Union and energy company in dispute over whether UK pay deal was adhered to on Staythorpe site
Foreign workers at one of the power station sites at the centre of this week’s wildcat strikes were not initially covered by a deal guaranteeing them UK minimum pay and conditions, unions have alleged in documents seen by Building.
In an escalation of the row over foreign labour, an internal report has emerged, compiled last November by union Unite about the Staythorpe project in Nottinghamshire. It alleges that Spanish subcontractor FMM, employed on the scheme by energy company Alstom, was not a member of the Engineering Construction Industry Association (ECIA) when work began. The union claims this would mean the pay and conditions it offered did not have to meet minimum UK standards.
Membership of the ECIA is a prerequisite for sites covered by the National Agreement for the Engineering Construction Industry (NAECI), which includes the Staythorpe site.
Although FMM joined the ECIA in October last year, the union says work started on site before this.
But an Alstom spokesperson said: “FMM became a member of the ECIA on 13 October and no hourly paid (NAECI) employees were on the site prior to this.
“The rates of pay of workers are done in accordance with NAECI.”
The Unite report, compiled after meetings with Alstom and its subcontractors, also says subcontractors admitted salaries were paid directly into Spanish bank accounts, which it says raises concerns about tax avoidance.
The Alstom spokesperson said that FMM’s tax adviser was “currently establishing the liability of employees for UK income tax”.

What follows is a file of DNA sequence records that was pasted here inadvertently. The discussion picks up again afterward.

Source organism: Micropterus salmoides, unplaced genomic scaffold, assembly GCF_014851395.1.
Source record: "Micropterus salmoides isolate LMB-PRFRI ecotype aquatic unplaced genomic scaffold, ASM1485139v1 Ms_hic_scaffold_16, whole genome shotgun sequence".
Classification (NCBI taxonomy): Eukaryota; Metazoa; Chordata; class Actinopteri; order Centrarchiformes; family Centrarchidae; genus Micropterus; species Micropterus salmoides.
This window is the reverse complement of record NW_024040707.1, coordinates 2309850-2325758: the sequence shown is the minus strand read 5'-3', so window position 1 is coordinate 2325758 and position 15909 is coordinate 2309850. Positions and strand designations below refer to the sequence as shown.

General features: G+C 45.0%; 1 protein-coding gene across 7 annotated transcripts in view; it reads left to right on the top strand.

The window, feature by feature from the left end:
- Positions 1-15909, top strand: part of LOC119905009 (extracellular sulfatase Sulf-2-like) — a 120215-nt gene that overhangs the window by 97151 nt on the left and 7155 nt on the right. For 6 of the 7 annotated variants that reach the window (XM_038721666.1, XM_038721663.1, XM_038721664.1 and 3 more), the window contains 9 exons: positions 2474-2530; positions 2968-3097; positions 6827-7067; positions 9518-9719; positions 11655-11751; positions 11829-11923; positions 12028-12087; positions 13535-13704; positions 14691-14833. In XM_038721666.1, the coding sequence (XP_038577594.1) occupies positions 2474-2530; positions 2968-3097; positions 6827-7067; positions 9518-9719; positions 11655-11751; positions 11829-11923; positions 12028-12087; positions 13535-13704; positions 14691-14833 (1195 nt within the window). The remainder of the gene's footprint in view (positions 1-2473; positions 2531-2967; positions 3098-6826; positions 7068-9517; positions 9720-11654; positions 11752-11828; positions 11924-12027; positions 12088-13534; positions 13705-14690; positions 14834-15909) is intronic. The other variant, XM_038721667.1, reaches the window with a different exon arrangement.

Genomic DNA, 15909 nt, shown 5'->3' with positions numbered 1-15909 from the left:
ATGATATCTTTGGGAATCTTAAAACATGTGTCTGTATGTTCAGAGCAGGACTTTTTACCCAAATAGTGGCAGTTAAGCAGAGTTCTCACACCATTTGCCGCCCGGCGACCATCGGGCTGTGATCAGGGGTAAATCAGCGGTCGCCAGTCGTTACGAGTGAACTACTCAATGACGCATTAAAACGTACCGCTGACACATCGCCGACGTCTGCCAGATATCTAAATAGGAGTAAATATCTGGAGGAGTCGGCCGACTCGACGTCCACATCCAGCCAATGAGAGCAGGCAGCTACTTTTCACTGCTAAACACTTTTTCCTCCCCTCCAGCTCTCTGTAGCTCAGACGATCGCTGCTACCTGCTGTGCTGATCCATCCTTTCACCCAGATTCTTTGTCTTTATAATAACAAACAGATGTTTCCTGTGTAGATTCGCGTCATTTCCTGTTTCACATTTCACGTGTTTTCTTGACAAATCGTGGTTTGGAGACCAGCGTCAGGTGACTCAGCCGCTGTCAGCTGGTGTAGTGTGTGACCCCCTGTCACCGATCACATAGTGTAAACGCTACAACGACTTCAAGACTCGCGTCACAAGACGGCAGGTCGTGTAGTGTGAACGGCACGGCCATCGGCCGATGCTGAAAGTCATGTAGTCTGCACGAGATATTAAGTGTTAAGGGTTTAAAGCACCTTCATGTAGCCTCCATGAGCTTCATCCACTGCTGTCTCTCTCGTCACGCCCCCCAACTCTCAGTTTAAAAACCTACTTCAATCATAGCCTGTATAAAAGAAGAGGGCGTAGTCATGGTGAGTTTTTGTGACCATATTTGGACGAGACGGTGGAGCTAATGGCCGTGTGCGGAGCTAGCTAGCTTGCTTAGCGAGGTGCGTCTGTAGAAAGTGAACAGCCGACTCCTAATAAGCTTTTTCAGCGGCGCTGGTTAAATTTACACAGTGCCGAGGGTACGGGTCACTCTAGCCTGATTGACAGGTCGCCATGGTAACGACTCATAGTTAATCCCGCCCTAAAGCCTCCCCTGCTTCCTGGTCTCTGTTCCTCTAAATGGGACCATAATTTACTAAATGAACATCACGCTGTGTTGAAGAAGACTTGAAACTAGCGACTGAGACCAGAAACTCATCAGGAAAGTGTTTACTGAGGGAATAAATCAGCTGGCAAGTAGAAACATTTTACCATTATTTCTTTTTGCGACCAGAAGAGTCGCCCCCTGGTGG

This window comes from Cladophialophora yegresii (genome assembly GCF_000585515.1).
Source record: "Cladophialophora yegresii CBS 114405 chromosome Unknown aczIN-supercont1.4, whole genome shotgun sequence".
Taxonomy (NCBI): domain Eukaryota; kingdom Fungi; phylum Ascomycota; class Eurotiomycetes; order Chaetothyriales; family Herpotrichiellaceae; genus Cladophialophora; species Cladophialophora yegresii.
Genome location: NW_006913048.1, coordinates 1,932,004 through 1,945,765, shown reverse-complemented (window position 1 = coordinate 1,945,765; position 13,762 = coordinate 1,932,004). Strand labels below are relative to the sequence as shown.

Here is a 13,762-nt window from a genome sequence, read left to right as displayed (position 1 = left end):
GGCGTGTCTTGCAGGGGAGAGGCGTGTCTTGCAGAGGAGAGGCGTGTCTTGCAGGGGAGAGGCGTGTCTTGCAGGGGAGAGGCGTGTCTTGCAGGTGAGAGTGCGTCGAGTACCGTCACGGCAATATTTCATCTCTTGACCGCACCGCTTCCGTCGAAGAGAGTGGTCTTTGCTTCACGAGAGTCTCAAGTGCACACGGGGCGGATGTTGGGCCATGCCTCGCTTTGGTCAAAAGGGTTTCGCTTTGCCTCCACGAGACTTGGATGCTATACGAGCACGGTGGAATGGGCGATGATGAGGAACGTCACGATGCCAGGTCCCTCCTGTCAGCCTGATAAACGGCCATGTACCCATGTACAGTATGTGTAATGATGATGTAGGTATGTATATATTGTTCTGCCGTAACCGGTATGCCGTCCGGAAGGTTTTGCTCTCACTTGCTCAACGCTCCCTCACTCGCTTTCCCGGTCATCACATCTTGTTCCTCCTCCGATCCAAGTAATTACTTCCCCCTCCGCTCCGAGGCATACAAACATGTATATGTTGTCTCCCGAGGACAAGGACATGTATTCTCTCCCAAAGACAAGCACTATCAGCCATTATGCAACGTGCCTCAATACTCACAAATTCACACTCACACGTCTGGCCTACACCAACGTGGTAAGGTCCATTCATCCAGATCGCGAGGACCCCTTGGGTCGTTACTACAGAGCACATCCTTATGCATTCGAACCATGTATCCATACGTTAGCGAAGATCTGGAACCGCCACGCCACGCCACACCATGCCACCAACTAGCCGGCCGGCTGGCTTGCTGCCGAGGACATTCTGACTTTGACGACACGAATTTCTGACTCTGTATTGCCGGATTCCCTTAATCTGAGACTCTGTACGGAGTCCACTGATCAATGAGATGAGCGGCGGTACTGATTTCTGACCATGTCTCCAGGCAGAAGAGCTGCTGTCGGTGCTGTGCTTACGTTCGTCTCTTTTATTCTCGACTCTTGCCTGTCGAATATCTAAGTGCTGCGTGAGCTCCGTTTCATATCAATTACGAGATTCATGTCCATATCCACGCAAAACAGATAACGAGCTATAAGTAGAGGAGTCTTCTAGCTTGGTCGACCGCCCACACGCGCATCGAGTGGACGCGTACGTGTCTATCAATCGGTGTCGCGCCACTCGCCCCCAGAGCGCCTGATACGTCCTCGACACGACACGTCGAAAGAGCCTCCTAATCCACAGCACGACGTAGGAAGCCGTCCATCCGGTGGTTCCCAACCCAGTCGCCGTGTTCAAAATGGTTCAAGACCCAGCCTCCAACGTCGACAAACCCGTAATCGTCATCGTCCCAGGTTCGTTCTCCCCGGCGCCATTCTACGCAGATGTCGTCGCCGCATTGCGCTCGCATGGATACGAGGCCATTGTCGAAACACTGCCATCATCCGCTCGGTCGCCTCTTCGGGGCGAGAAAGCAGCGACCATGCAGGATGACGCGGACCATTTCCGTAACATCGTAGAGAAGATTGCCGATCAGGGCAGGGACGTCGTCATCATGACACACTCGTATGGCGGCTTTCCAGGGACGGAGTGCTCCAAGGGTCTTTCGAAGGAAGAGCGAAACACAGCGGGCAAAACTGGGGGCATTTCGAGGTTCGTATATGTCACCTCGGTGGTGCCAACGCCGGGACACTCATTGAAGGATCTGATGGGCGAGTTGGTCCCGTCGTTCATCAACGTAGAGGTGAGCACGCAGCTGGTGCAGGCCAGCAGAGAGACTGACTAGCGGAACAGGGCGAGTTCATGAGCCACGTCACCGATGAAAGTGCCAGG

The allegation that FMM’s foreign workers may have initially been undercutting the local workforce could further fuel the anger that led to protests on 21 sites this week.
The documents say Montpresa, another Spanish firm contracted by Alstom at Staythorpe, said it “would not be considering using any local labour and that it wanted only Spanish-speaking operatives”. This was despite Unite saying local labour was available with the required skills. The report also alleges that FMM said it would not use local labour.
Lawyers said if the claims were proved, both firms could be in breach of the 1976 Race Relations Act, which bans employing people based on race or nationality.
Alex Lock, partner of the employment group at law firm Beachcroft, said: “They might have their own reasons for employing Spanish-speaking people but it does raise questions about where, when and why.”
The Alstom spokesperson said: “We have never and will never tolerate or instruct any of the subcontractors to discriminate against any nationality. We always have and continue to operate within EU and UK law.”
If extra labour is needed, Alstom said it is encouraging all of its subcontractors to consider the local workforce.
UK on strike
The biggest sites affected were at:
The union stance
Bob Blackman, national secretary, Unite:
“This is a dispute about UK workers being excluded from British sites, and that’s what the government needs to focus on – not migrant labourers working in Britain.”
Edward Goodwyn, partner, law firm Pinsent Masons:
“If I were an employer, I would be looking at the minutiae of exactly what the unions are saying. They are walking a tightrope, saying they sympathise with the workers on strike, without actually authorising them. I bet firms such as Total will be thinking very carefully about all this.”